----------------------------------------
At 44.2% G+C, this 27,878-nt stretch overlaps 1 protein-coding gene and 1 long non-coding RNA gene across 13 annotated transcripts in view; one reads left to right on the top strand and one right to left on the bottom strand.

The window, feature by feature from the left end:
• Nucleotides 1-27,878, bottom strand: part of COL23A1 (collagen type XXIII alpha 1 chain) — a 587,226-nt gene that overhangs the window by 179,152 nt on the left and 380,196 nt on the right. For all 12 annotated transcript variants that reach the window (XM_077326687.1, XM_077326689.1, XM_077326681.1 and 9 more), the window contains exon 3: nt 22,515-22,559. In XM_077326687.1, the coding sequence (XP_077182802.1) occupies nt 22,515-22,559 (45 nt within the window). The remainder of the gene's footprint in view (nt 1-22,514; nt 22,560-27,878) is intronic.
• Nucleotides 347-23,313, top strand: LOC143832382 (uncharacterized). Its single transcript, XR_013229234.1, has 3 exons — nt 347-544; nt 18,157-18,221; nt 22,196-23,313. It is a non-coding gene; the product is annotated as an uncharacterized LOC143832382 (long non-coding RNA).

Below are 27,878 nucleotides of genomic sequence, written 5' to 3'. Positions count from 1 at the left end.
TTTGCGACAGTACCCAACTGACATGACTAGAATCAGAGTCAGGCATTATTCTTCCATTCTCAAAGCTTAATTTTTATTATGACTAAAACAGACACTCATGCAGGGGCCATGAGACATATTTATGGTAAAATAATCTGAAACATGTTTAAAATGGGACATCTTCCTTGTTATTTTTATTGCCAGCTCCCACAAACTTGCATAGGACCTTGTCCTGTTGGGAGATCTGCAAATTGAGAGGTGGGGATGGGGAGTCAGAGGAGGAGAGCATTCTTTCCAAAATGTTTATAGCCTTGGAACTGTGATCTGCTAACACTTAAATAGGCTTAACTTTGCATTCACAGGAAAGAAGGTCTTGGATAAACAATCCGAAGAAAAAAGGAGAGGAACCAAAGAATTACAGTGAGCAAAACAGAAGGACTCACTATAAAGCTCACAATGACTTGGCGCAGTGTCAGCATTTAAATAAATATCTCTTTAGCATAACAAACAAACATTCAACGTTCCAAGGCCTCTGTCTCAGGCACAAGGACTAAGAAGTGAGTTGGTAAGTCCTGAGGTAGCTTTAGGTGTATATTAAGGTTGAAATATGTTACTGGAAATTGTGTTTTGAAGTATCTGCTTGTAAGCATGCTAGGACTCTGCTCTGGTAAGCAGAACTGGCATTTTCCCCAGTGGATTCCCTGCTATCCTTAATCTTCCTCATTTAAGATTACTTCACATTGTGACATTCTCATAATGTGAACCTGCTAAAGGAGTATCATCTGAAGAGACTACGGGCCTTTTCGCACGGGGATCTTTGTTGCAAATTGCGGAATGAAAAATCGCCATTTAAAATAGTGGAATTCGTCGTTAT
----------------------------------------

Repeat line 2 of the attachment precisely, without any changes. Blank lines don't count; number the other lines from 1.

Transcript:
The window, feature by feature from the left end: